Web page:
What is a Memory Rank?

The term rank was created by JEDEC, the memory industry’s standards group, to distinguish between the number of memory banks on a module as opposed to the number of memory banks on a component, or memory chip. The concept of memory rank applies to all memory module form factors, though in general it tends to matter primarily on server platforms, due to the larger amounts of memory they manage.

A memory rank is a block or area of data that is created using some, or all, of the memory chips on a module. A rank is a data block that is 64 bits wide. On systems that support Error Correction Code (ECC) an additional 8 bits are added, which makes the data block 72 bits wide. Depending on how a memory module is engineered, it may have one, two, or four blocks of 64-bit wide data areas (or 72-bit wide in the case of ECC modules.) This is referred to as single-rank, dual-rank, and quad-rank. Crucial denotes this on the module label as 1Rx4, or 2Rx4, 2Rx8, or similar.

The x4 and x8 refer to the number of banks on the memory component or chip. It is this number, not the number of individual memory chips on a PCB, that determines the rank of the finished module. In other words, if a module has chips on both sides of the PCB, which makes it dual-sided, it can still be single-ranked, dual-ranked, or quad-ranked, depending on how those chips are engineered.

Because a rank is 64 or 72 bits, an ECC module made from x4 chips will need eighteen chips for one single rank (18 x 4 = 72). An ECC module made from x8 chips needs only nine of them for a rank (9 x 8 = 72). A module made from eighteen x8 chips would be dual-ranked (18 x 8 = 144, 144/72 = 2). An ECC module that has twice as many x8 chips becomes quad-ranked (36 x 8 = 288, 288/72 = 4).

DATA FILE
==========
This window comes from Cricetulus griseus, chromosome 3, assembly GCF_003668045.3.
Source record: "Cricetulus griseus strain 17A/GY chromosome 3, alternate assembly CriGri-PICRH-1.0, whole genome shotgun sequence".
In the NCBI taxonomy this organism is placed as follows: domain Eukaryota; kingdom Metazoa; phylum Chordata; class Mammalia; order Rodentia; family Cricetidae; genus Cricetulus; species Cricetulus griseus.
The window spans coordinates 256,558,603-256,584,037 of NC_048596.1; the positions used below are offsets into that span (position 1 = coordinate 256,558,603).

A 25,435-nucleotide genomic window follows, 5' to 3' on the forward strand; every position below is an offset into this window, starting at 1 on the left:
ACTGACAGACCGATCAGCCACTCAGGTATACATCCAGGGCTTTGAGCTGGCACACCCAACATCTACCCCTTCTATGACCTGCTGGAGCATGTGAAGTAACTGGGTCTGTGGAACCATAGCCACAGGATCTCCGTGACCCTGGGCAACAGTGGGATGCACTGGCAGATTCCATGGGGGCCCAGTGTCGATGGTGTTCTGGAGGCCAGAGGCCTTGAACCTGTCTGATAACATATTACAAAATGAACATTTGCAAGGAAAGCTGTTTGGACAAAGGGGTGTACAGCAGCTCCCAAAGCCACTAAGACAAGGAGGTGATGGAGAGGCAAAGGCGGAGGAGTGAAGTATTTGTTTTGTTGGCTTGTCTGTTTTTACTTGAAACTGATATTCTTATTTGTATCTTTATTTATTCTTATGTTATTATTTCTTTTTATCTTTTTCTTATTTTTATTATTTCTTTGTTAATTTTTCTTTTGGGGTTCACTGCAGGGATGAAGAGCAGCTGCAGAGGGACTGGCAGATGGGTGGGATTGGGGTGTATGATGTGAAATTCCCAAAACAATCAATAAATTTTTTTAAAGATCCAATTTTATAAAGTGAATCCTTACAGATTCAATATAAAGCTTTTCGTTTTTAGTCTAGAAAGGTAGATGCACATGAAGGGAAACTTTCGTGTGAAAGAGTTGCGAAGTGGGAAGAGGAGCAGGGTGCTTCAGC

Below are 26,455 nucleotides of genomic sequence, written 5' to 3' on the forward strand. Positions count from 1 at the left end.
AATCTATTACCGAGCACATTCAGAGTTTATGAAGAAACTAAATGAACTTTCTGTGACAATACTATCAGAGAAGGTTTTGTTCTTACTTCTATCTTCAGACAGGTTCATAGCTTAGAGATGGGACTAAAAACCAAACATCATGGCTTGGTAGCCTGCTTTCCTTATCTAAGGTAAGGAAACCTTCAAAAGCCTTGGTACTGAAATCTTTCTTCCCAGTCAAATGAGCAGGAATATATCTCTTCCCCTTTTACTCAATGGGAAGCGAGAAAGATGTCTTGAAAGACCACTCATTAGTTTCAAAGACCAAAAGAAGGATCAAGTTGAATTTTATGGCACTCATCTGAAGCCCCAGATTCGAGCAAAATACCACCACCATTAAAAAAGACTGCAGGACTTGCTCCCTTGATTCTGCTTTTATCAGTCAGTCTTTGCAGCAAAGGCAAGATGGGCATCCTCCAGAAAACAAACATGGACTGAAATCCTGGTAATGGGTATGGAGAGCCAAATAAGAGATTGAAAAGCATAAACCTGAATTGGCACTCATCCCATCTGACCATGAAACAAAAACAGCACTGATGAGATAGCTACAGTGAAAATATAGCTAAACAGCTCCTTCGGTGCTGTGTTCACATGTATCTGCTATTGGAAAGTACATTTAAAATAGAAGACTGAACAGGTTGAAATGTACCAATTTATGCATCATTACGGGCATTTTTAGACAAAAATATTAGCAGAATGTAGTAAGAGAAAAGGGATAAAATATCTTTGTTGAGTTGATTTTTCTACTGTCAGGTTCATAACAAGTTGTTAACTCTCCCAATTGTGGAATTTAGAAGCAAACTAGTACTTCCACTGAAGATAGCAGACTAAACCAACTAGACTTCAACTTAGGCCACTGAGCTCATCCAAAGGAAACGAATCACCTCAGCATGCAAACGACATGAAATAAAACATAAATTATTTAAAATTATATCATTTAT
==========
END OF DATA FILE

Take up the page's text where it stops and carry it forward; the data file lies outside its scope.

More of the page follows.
Having a dual- or quad-ranked module is like having two or four DRAM modules combined onto one module. For example, you can instantly go from four single rank 4GB RDIMM modules to a single quad-rank 16GB RDIMM module (assuming the system is compatible with 16GB RDIMMs).

The drawback with higher ranked modules is that servers sometimes have a limit on how many ranks they can address. For example, a server with four memory slots may be limited to a total of eight ranks. This means you can install four single-ranked modules or four dual-ranked modules but only two quad-ranked modules, as installing more would exceed the amount of ranks that can be addressed.

On matters of rank and rank limitations, we recommend that you consult the manufacturer’s documentation for guidelines and directions that apply to your specific system. Additional information on ranking and the systems it typically applies to can be found here.

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